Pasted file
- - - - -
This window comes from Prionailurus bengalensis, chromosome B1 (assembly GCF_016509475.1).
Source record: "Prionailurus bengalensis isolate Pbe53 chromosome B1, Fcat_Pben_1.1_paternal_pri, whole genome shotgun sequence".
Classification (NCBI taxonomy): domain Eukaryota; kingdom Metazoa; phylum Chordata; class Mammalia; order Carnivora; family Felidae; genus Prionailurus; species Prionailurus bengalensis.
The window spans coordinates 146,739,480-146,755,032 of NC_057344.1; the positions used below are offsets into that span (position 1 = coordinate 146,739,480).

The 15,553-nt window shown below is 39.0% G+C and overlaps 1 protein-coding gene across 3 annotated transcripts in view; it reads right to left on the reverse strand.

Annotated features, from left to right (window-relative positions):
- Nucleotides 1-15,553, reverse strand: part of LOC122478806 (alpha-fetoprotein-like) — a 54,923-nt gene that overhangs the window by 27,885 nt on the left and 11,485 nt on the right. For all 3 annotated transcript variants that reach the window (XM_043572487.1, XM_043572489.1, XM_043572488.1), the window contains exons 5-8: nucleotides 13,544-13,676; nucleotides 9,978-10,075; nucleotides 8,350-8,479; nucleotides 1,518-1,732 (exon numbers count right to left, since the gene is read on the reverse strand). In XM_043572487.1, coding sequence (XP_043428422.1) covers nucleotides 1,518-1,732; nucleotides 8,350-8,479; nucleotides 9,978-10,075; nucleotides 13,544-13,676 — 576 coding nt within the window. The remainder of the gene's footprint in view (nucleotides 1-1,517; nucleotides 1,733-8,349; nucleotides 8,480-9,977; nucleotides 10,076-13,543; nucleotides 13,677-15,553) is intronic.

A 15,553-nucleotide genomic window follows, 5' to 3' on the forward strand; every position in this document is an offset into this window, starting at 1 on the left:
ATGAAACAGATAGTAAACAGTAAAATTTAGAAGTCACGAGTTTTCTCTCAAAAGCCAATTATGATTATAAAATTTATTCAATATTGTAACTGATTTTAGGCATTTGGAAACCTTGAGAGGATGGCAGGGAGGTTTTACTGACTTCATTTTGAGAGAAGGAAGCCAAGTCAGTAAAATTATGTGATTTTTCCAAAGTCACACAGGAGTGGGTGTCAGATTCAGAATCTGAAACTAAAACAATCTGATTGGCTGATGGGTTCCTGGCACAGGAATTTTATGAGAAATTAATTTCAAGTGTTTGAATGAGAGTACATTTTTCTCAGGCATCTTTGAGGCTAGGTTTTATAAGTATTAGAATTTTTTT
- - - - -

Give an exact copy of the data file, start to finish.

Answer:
This window comes from Prionailurus bengalensis, chromosome B1 (assembly GCF_016509475.1).
Source record: "Prionailurus bengalensis isolate Pbe53 chromosome B1, Fcat_Pben_1.1_paternal_pri, whole genome shotgun sequence".
Classification (NCBI taxonomy): domain Eukaryota; kingdom Metazoa; phylum Chordata; class Mammalia; order Carnivora; family Felidae; genus Prionailurus; species Prionailurus bengalensis.
The window spans coordinates 146,739,480-146,755,032 of NC_057344.1; the positions used below are offsets into that span (position 1 = coordinate 146,739,480).

The 15,553-nt window shown below is 39.0% G+C and overlaps 1 protein-coding gene across 3 annotated transcripts in view; it reads right to left on the reverse strand.

Annotated features, from left to right (window-relative positions):
- Nucleotides 1-15,553, reverse strand: part of LOC122478806 (alpha-fetoprotein-like) — a 54,923-nt gene that overhangs the window by 27,885 nt on the left and 11,485 nt on the right. For all 3 annotated transcript variants that reach the window (XM_043572487.1, XM_043572489.1, XM_043572488.1), the window contains exons 5-8: nucleotides 13,544-13,676; nucleotides 9,978-10,075; nucleotides 8,350-8,479; nucleotides 1,518-1,732 (exon numbers count right to left, since the gene is read on the reverse strand). In XM_043572487.1, coding sequence (XP_043428422.1) covers nucleotides 1,518-1,732; nucleotides 8,350-8,479; nucleotides 9,978-10,075; nucleotides 13,544-13,676 — 576 coding nt within the window. The remainder of the gene's footprint in view (nucleotides 1-1,517; nucleotides 1,733-8,349; nucleotides 8,480-9,977; nucleotides 10,076-13,543; nucleotides 13,677-15,553) is intronic.

A 15,553-nucleotide genomic window follows, 5' to 3' on the forward strand; every position in this document is an offset into this window, starting at 1 on the left:
ATGAAACAGATAGTAAACAGTAAAATTTAGAAGTCACGAGTTTTCTCTCAAAAGCCAATTATGATTATAAAATTTATTCAATATTGTAACTGATTTTAGGCATTTGGAAACCTTGAGAGGATGGCAGGGAGGTTTTACTGACTTCATTTTGAGAGAAGGAAGCCAAGTCAGTAAAATTATGTGATTTTTCCAAAGTCACACAGGAGTGGGTGTCAGATTCAGAATCTGAAACTAAAACAATCTGATTGGCTGATGGGTTCCTGGCACAGGAATTTTATGAGAAATTAATTTCAAGTGTTTGAATGAGAGTACATTTTTCTCAGGCATCTTTGAGGCTAGGTTTTATAAGTATTAGAATTTTTTT